Families again set out to mount the tall snowy Drakensberg and to work out the tragedy of the betrayal of gallant Piet Retief by the notorious Dingaan. Then the later revenge for that, and presently the marvellous little epic, when the trekkers, numbering some three hundred Boers, stood isolated in those immensities against the trained, seemingly invincible, Zulu “impis". What a night of preparation! The wagons drew into a circle making a laager, men, women, children, cattle [Page 6] inside, and rough barricades between each wagon. Guns and intrepidity inside, prayers and the promise that, if God would but be on their side, they would build a chapel, and praise and prayer would go up from it. Morning, and ten thousand Zulus, Dingaan's chosen warriors, with knob-kerries and assegais — a veritable rain of them from the advancing hordes who despised the little band. Guns spitting viciously and the magnificent hide-shields no protection. Check after check. The women loading feverishly, but the stream of dark warriors seemed endless. But they paused, they desisted and retired, leaving the flower of their army dead, to report fearsomely to their ruthless chief and meet death for defeat. Victory to the little band — a “chosen people! The conviction of being thus chosen has worked for both good and bad in the subsequent history of South Africa. Then the farther trek still, to farm, peacefully at first, in the territory of the “white waters" — the Witwatersrand — the later golden girdle of the Transvaal.
The discovery of gold and diamonds changed South Africa's history from one devoted mainly to quiet farming into a mad rush for wealth. Into her poured suddenly the clamorous greedy, either as controllers of the sources of this vast new wealth, or as manual workers, prepared to sell their health for high wages, workers of all nationalities and including many “raw natives" from. distant kraals. [Page 7]
Such conditions compelled the rapid growth of towns. Inside fifty years from out of collections of tents and huts and wagons have arisen fine towns and the stately city of Johannesburg. Powerful among the Dutch towns (dorps) and head of the Transvaal Republic was President Paul Krüger. He typified the outlook of his people: direct. rugged, uncompromising, his conduct and opinions moulded entirely by the Bible, and by the Calvinistic interpretation of it. He, like all Boers used the Taal (tongue),a simplified form of Dutch — though education was still given in “high Dutch”, and the Bible was written in that language. Only quite recently has the Afrikaans edition been printed. (Afrikaans is the modern name for the Taal which has been, and is being, greatly improved and modified and is one of the two official languages, the other being English).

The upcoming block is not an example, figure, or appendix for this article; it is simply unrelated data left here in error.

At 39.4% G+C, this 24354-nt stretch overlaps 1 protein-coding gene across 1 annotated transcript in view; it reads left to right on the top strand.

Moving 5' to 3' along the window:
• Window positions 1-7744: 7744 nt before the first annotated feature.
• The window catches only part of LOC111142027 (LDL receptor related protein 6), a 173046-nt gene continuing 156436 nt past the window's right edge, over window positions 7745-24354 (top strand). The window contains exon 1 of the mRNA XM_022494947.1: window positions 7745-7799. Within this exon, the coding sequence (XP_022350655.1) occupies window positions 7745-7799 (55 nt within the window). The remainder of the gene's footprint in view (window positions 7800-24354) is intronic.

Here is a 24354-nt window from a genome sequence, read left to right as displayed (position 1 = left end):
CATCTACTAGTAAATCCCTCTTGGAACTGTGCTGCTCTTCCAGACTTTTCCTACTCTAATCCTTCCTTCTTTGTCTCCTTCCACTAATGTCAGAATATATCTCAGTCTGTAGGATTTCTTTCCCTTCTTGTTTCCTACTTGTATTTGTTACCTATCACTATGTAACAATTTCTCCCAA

With the influx of foreigners, mainly British, came new and disturbing elements. They wished for political representation and a voice in the taxation of their growing numbers. But with the Boer's distaste for invasion and change “Reforms” were ignored or refused. The ill-considered Jamieson Raid provoked a war that bewildered the Boers. Of that three years' struggle many bitter memories still remain, though in decreasing measure; as new generations take their place and old memories die, racial antagonisms begin to fade, [Page 8] intermarriage brings understanding, and political parties refrain from provoking bad feelings.
After the war, the four great provinces involved were formed into the Union of South Africa, and for better or for worse the future had to be faced. Such is the background — already rich in history, heroism, patriotism and promise of the peoples of the Union. The whites are known as Afrikaaners, though the names Dutch and British still persist. Under these names are classed also all sorts of Europeans, as well as Jews, and Syrians because the latter are Christians. Also the “poor whites”.
Some Theosophists are convinced that the best work, thought and effort of those members so disposed should be given to accelerating the growth of understanding between Briton and Boer. With those two strong and self-reliant groups united more closely than at present, they think the future would show a more rapid advance, especially in solving the delicate and subtle problems presented by the whole racial question. Such a closer union is most desirable and would bring to birth a people competent to contribute to the Commonwealth a fine addition: the qualities of strength and idealism, largely motived by the desire for service to countless numbers of the “backward” races, essaying the first stumbling steps into a civilisation that is somewhat a strenuous upwards climb for them. [Page 9]
The outermost fringe of these two leading races consists of the "poor whites”. They are mostly of Boer origin. They are so feckless often that they are the despair of all who work for their improvement. Curiously enough many of them are the grandchildren of those magnificent "voortrekkers" whose indomitable courage made possible the settlement of the country. When they settled they had enough for all their needs. They paid little or no attention to the education of their children. There was hunting enough, plenty of slaves, women to marry, children to beget — among whom their lands were divided and divided yet again by their grandchildren, till at last they were too small to support a family. They were not usually trained to any occupation other than farming, and manual labour was despised as "Kaffir's" work. So these poor descendants lived and live miserably, forlorn and uninspired. They cluster in towns, breeding freely yet poverty-stricken. Farming settlements have been made for them with varying success. As education is free and compulsory, maybe the tide will turn for them and a better type emerge. They present a curious case of how the neglect of culture brings in a low brand of intellectual and moral qualities. Many are learning to work on the roads, and at first were jeered at by the Kaffirs for so doing, but that is actually the first step along the road of their regeneration. [Page 10]